Kakusareta Niwa he no Dori (Path to the Hidden Garden)
This work by Dani Karavan is actually composed of seven works together. There is a seven meter tall gate at the entranceway, beyond which is a hill with a seven meter circumference, followed by a seven meter tall sundial, seven springs, the cone-shaped building you see in the photograph above, (seven meter tall, seven meter circumference), a winding waterway that is seven meter wide and 70 meters long, and finally a second seven meter tall gate that leads to a hidden garden.
The numbers seven, three and a half, and fourteen make up every dimension and number used in this piece. According to the Bible, God made the world on the 6th day and rested on the seventh, and in Karavan's homeland of Israel, they have a custom of allowing fields to rest after being used for agriculture for seven years; the number seven has had a great impact on human consciousness for centuries. This is a truly unique space to enjoy.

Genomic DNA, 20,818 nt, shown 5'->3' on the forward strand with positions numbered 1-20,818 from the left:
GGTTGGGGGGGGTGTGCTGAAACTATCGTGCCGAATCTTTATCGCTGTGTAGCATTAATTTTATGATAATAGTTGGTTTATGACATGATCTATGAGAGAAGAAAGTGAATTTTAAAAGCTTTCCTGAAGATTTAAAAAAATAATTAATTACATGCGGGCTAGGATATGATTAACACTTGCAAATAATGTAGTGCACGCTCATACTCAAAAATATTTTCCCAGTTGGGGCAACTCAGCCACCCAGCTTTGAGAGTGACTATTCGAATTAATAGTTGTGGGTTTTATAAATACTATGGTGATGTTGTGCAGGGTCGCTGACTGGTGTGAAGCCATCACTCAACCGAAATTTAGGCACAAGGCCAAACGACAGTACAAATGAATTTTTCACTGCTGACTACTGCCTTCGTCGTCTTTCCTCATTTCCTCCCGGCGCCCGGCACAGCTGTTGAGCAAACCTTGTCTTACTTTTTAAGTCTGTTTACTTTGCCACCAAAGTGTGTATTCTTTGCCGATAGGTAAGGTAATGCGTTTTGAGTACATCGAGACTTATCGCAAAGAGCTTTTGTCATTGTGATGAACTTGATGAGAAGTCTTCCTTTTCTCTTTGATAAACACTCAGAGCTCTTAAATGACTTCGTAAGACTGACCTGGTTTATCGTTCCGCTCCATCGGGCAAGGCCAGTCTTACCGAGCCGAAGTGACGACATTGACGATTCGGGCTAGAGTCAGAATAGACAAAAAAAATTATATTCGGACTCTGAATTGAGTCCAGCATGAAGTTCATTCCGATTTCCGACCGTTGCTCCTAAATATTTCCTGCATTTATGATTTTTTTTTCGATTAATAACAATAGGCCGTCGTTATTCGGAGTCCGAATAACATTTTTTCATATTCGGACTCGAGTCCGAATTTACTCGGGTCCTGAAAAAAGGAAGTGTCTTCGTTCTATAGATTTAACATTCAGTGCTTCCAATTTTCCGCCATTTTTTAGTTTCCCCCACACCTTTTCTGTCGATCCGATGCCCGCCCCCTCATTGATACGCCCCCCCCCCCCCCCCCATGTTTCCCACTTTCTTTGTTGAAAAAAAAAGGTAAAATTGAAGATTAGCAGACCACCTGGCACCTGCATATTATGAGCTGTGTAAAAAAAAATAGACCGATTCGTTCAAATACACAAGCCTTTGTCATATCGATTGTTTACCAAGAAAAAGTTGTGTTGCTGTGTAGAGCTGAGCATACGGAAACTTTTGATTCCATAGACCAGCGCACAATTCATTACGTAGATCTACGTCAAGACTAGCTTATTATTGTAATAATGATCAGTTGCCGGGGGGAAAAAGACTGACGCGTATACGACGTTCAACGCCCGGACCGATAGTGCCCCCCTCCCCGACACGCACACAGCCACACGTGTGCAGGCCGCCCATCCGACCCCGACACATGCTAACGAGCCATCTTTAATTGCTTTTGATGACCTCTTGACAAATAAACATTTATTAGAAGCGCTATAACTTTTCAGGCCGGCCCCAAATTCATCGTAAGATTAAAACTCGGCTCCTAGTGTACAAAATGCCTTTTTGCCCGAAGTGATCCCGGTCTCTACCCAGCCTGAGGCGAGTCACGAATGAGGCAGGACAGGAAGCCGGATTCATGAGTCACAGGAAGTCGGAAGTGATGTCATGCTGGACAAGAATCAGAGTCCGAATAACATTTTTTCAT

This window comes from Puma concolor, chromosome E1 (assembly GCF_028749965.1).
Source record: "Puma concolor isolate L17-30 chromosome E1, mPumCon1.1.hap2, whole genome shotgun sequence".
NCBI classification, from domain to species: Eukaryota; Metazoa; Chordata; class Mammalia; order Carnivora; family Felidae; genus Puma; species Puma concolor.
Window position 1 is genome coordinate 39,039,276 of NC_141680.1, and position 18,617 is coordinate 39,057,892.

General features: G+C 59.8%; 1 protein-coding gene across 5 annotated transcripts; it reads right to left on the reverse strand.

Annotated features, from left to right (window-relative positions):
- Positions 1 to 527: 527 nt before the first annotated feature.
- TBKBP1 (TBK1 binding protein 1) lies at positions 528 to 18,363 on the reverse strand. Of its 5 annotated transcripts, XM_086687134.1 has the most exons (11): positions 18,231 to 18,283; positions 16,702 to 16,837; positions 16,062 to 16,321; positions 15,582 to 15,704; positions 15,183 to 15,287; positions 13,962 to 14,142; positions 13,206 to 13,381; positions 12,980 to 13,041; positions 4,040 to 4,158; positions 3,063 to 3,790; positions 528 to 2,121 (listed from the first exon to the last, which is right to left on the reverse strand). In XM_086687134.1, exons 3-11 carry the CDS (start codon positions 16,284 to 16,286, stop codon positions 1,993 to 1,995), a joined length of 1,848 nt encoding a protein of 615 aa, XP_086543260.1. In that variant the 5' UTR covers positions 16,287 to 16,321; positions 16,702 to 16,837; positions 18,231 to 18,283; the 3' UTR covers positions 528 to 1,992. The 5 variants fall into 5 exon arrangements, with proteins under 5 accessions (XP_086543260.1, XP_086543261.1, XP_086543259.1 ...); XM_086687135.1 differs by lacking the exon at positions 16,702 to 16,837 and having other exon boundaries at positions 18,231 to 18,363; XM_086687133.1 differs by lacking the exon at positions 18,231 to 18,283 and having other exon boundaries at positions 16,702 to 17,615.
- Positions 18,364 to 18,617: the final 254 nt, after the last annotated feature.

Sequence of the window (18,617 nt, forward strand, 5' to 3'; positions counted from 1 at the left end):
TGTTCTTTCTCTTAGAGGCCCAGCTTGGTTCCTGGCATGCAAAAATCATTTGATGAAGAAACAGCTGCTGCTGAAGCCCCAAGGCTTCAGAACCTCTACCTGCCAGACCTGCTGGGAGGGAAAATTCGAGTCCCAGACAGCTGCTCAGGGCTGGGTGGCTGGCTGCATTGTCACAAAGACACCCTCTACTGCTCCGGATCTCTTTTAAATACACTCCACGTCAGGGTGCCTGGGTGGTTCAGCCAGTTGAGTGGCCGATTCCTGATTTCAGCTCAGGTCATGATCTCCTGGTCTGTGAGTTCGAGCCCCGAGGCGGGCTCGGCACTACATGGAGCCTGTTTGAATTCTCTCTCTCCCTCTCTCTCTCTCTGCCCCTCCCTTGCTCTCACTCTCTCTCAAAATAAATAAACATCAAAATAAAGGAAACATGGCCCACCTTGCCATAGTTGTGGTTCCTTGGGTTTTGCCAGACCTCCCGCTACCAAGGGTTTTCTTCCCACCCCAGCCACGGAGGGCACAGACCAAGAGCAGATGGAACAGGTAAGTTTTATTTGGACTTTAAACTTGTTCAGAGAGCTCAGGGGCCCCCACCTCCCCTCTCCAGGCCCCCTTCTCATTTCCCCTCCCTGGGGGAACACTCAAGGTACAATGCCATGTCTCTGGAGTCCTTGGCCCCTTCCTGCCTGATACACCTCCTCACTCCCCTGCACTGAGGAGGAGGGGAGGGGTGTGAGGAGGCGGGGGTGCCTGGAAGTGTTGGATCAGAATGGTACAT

This work is by the artist Raymond Kaskey. This statue and the wooden pavilion over it were gifts presented to Sapporo by their sister city of Portland in America. Incidentally, there is a two-meter tall identical copy of this statue in Portland as well.
Kosasuru Akasabi no Kabe (The Intersecting Wall of Rust)
This work is by Yasuda Haruhiko. The massive wall and the delicate details of the latticework make for a fascinating combination. Although it first seems cold or inhumane, when you look at it more closely you can appreciate the human-ness of the work as a whole.
This work is by Miyawako Aiko, and features eight thin wire curves blending seamlessly with the sky, almost appearing to have been drawn on the sky itself.
Chohatsu Shiau Katachi (The Shape of Joint Provocation)
By Tsuchitani Takeshi, it almost appears that these natural stones and manmade iron bars are supporting one another. A massive piece, you can really appreciate the strength behind it when viewing it up close.
1-9-8-5 Chosei Chinka (1-9-8-5 Sinking Intelligence)